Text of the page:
My sister and I looked at each other with fear in our eyes, but we didn’t say a word. That night the three of us slept upstairs in our mother's room, huddled together in her bed, like we’d done when we were kids: Mama in the middle and my sister and me on either side of her. I didn’t sleep well. I thought the dawn would never come. I felt sick to my stomach, but I didn’t want to get out of bed. I knew that, even if I did get up, the nausea wouldn’t go away.
My eyes were still open when the sky changed color. When I heard noises downstairs, I bolted upright in bed. My mother and sister reacted the same way. I could tell they’d had a bad night, too. As the sun’s first rays were filtering through the curtains, we resolved, with just a look at each other, to get out of bed and go down to the living room.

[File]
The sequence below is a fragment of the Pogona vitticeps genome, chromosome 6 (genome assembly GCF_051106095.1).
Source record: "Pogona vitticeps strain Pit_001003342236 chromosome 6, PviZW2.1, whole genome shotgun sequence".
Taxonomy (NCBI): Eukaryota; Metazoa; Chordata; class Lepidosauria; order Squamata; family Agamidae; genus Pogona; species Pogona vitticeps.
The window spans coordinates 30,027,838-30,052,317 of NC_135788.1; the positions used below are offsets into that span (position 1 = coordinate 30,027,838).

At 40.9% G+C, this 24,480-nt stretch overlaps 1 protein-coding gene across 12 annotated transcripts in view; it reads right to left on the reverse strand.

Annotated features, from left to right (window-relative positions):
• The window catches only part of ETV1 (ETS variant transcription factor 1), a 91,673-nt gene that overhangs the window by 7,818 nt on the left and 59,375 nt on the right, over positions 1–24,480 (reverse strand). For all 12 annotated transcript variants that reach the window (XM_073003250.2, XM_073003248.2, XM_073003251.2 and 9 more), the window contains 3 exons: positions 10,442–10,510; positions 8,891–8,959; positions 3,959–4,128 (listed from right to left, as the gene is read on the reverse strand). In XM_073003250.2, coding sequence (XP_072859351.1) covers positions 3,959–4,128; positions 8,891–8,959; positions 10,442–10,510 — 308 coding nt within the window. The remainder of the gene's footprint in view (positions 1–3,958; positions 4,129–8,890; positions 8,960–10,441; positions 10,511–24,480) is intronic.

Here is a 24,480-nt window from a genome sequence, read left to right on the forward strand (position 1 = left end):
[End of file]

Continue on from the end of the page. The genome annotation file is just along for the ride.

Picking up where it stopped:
The house was silent. The only sound was our footsteps creaking on the wood floors. My heart was pounding so loud it drowned out my breathing.
When we reached the staircase, we saw the seven babies we’d put to bed in the living room the night before. They were standing stock still in the front of the room, next to the bookshelf, looking up, waiting for us. Behind them were twenty, thirty, maybe even fifty babies. Too many to count. Through the big picture window that looked out at the garden, we saw even more, their eyes trained on us. The house wasn’t in disarray, but judging by the way the drawers hung open, it was clear the babies had searched through them.